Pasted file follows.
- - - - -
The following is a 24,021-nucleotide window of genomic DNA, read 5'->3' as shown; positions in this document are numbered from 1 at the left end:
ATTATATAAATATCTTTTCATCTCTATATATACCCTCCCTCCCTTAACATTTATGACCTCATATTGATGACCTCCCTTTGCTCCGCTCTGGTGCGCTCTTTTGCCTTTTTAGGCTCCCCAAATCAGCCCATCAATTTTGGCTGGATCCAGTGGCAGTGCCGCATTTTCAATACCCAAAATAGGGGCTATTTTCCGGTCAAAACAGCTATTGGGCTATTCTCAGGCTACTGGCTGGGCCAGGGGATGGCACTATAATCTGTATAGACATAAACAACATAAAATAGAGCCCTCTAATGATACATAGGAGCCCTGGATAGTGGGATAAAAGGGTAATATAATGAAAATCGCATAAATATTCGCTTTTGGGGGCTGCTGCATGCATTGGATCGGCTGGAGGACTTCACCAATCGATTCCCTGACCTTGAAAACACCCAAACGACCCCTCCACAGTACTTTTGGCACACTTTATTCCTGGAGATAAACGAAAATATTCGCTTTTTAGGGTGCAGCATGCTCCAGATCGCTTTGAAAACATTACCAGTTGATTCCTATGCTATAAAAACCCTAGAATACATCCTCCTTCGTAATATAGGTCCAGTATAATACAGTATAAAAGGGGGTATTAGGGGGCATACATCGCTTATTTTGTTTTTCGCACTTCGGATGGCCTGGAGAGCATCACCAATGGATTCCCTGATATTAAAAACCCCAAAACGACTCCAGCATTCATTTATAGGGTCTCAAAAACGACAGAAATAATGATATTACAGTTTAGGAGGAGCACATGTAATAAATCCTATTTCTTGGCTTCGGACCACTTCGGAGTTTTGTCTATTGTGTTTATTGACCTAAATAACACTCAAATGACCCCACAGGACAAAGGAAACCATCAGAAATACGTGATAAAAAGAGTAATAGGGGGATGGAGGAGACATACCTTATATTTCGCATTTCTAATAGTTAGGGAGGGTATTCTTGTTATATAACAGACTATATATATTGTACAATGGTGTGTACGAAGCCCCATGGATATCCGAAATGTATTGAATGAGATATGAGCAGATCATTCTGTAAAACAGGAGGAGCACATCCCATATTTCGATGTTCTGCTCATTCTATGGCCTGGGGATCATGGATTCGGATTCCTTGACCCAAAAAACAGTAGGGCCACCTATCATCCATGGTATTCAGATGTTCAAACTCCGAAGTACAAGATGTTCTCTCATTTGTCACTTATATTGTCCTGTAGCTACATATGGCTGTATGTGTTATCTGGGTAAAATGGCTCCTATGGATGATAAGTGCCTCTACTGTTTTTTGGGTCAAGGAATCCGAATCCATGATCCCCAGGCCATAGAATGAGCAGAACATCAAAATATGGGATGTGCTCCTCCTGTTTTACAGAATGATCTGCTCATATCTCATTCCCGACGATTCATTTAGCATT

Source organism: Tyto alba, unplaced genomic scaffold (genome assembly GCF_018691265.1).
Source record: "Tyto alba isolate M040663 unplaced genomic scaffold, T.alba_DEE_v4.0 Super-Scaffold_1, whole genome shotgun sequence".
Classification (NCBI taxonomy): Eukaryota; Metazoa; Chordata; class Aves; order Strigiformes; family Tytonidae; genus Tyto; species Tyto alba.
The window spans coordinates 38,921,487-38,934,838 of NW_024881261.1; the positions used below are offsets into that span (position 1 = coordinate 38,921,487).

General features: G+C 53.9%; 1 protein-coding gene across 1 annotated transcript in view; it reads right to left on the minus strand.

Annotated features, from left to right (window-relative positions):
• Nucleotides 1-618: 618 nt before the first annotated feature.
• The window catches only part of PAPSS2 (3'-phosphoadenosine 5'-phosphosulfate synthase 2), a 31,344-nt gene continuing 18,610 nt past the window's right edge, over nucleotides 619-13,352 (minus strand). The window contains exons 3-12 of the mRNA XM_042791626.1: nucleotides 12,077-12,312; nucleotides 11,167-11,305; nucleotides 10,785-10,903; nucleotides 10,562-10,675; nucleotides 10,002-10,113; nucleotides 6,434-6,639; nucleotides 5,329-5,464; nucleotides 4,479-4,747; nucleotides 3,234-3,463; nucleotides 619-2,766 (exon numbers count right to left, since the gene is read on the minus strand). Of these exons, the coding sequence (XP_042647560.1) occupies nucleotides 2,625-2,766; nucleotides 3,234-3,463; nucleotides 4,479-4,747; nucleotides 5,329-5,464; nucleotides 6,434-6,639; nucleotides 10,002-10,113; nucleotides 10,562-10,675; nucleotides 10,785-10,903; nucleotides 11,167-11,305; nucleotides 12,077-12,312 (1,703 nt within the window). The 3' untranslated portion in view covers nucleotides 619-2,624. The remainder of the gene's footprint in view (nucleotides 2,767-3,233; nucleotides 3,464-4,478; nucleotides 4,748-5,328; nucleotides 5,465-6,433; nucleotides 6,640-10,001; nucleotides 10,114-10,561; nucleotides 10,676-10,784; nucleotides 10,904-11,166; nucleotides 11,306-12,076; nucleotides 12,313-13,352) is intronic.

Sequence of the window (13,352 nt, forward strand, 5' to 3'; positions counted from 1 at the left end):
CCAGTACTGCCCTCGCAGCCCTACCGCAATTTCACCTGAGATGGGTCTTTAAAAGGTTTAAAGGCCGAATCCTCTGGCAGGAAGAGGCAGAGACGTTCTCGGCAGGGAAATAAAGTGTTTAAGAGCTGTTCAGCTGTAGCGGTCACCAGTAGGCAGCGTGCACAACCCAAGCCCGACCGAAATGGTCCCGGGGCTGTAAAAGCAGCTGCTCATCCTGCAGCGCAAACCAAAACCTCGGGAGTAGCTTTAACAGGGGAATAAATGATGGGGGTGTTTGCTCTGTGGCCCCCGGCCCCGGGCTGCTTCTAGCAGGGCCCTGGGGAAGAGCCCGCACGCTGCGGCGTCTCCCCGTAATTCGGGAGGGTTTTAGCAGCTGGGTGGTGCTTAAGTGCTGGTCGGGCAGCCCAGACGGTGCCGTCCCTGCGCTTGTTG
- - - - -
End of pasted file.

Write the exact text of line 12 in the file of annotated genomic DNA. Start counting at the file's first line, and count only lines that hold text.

CCAGTACTGCCCTCGCAGCCCTACCGCAATTTCACCTGAGATGGGTCTTTAAAAGGTTTAAAGGCCGAATCCTCTGGCAGGAAGAGGCAGAGACGTTCTCGGCAGGGAAATAAAGTGTTTAAGAGCTGTTCAGCTGTAGCGGTCACCAGTAGGCAGCGTGCACAACCCAAGCCCGACCGAAATGGTCCCGGGGCTGTAAAAGCAGCTGCTCATCCTGCAGCGCAAACCAAAACCTCGGGAGTAGCTTTAACAGGGGAATAAATGATGGGGGTGTTTGCTCTGTGGCCCCCGGCCCCGGGCTGCTTCTAGCAGGGCCCTGGGGAAGAGCCCGCACGCTGCGGCGTCTCCCCGTAATTCGGGAGGGTTTTAGCAGCTGGGTGGTGCTTAAGTGCTGGTCGGGCAGCCCAGACGGTGCCGTCCCTGCGCTTGTTG